Just when the Detroit Institute of Arts and Detroit’s Emergency Manager, Kevin Orr, thought their issues with the monetary value of the artwork in the prestigious museum was over, Judge Steven Rhodes brought the issue back to light.
Earlier this month, Judge Rhodes questioned Kevin Orr on his decision to not sell the artwork currently on display at the DIA. With over 18 days completed in the Detroit bankruptcy trial, this was a question that many did not see coming to light. However, Judge Rhodes insisted that Orr explain his reasoning for moving away from the DIA, in greater detail.
Specifically, Judge Rhodes asked, “Why not monetize the art?” This question came at an interesting point in the trial, as Detroit has officially decided upon placing the museum in a trust, to safeguard its’ amenities from being sold. Likewise, in conjunction with this decision, nonprofits, donors, and government officials have pitched in over $800 million, with the DIA, to compensate for pension cuts.
Orr was quick to defend his actions, explaining that any move to impede upon the artwork or integrity of the DIA would be harmful for the city of Detroit. Orr explained that selling any of the artwork out of the DIA would result in a serious blow and damage to the prestige of the DIA, and create an uproar between residents and patrons.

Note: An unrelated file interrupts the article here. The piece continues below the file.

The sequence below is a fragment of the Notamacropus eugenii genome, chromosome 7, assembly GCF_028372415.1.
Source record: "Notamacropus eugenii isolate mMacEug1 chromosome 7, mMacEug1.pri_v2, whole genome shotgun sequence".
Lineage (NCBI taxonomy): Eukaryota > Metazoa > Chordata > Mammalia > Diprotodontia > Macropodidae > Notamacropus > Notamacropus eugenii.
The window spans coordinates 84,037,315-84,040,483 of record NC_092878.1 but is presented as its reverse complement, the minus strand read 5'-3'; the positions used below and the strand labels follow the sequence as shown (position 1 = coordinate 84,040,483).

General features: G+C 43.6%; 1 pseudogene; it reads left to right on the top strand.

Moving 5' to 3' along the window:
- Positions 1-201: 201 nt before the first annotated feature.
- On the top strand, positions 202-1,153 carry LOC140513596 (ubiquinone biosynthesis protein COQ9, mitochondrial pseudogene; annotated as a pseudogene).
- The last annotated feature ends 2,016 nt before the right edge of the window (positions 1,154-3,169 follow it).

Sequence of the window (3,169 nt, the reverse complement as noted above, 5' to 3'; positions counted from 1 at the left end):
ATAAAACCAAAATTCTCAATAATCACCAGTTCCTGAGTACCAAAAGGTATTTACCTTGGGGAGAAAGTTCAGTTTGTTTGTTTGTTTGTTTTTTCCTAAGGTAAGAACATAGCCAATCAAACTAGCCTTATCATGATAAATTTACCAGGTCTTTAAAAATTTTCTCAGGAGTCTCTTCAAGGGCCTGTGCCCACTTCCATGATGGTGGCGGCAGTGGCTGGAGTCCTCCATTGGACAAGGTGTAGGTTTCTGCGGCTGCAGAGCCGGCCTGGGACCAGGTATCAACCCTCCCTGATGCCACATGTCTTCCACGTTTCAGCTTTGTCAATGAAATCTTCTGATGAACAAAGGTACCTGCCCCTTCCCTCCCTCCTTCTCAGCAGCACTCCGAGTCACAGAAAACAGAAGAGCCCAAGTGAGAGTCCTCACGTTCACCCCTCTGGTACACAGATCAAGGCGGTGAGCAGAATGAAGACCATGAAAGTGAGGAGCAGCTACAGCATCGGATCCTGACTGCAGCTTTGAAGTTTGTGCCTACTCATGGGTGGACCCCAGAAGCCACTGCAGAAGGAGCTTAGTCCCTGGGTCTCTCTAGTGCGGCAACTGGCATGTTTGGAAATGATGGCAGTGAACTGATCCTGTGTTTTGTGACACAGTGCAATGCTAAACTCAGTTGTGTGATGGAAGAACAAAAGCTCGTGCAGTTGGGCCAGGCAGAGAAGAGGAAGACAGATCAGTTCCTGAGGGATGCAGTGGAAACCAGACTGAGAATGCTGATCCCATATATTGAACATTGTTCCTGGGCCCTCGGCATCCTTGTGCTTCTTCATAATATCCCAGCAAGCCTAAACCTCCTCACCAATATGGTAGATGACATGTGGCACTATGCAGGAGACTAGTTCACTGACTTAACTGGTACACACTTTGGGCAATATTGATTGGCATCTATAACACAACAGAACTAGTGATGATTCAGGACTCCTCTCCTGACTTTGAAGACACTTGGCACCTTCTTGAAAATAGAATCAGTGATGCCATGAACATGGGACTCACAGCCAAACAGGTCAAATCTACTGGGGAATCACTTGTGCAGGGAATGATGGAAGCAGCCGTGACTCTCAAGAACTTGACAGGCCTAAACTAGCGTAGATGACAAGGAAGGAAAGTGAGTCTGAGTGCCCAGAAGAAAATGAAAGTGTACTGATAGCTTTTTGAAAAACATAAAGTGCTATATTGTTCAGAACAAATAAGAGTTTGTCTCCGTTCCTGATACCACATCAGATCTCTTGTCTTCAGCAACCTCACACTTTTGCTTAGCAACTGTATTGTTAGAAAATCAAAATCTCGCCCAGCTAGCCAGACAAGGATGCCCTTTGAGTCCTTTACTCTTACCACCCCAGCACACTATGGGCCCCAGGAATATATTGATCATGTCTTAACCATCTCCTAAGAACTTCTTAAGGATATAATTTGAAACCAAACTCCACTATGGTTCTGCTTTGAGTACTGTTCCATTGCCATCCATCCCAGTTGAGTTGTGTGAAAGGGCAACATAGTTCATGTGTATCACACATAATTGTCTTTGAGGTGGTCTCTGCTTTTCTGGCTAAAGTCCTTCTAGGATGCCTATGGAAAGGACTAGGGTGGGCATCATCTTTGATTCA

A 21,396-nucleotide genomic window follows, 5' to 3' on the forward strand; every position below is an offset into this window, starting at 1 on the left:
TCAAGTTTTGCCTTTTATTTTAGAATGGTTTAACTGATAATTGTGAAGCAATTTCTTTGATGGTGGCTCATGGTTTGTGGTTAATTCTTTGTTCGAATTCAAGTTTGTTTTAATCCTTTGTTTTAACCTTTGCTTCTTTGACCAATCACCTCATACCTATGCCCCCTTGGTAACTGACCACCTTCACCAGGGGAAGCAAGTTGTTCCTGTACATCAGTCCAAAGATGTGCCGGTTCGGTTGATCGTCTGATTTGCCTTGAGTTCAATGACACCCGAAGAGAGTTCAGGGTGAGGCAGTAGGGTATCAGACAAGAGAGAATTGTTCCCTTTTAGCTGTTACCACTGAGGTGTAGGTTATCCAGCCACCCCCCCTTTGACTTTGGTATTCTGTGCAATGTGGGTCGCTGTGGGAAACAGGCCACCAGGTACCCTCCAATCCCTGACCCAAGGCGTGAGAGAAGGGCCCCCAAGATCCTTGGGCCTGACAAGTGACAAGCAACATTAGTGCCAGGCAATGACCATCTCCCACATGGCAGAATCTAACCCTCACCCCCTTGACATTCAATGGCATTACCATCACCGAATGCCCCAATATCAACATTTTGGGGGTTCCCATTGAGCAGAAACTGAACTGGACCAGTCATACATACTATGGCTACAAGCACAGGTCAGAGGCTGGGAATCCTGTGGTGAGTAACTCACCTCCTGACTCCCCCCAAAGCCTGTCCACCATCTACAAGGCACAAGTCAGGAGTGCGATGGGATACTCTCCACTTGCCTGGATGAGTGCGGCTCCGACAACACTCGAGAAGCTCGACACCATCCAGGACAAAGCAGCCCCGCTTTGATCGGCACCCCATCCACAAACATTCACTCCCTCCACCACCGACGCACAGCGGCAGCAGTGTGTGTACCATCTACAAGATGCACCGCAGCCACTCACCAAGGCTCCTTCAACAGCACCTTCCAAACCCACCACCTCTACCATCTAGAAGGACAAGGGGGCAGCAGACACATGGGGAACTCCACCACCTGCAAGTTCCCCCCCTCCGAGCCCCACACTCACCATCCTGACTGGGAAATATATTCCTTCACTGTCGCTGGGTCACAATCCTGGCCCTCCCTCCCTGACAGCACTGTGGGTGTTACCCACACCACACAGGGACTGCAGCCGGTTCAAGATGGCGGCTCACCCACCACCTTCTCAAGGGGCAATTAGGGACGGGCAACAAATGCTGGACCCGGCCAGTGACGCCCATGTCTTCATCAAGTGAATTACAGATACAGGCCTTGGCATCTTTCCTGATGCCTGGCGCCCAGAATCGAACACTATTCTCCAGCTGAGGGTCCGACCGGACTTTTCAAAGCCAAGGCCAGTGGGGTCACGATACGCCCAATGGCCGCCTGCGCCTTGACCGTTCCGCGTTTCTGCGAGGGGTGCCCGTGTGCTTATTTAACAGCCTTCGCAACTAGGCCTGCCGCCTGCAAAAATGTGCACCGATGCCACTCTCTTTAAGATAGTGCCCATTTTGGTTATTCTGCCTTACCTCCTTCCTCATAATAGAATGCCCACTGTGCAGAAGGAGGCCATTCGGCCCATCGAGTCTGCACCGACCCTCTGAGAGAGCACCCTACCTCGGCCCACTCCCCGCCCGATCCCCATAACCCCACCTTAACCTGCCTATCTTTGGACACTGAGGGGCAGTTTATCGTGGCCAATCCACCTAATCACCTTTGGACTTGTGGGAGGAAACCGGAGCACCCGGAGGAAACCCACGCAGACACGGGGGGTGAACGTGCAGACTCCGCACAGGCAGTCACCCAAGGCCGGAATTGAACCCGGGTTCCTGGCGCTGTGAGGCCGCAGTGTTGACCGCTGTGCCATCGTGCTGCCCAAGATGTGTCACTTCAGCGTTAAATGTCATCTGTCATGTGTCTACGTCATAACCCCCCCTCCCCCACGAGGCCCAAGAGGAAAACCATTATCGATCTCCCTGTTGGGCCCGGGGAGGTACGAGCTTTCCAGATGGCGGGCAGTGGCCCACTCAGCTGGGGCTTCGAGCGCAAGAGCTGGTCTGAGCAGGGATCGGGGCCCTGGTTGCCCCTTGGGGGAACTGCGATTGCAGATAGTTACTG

However, the Financial Guaranty Insurance, Co. has different ideals and pathway for the city to recoup from its’ bankruptcy woes. The FGIC believes that the DIA should consider selling artwork to help makeup for lost pensions and benefits. While the DIA artwork was valued at $8 billion, the FGIC feels that this money should be allocated more properly to assist the city of Detroit and its’ services.
Orr continues to stand by his decision, by explaining that the Chapter 9 bankruptcy that Detroit is enduring does not require the selling of assets for the city. Additionally, Orr infers that stepping into the territory of DIA artwork would result in extremely costly legal fees and time.
Orr also went onto explain that his perception and knowledge of the city and what it truly needs has evolved during his time in Detroit. Orr states that the compromise reached between the city and the DIA, “provides some value [he] did not have at the beginning of this.”
While proceedings continue into late October, addressing more debt and financial agreements, it is safe to assume that Judge Rhodes will not be holding anything back from Orr or the rest of the Detroit bankruptcy team.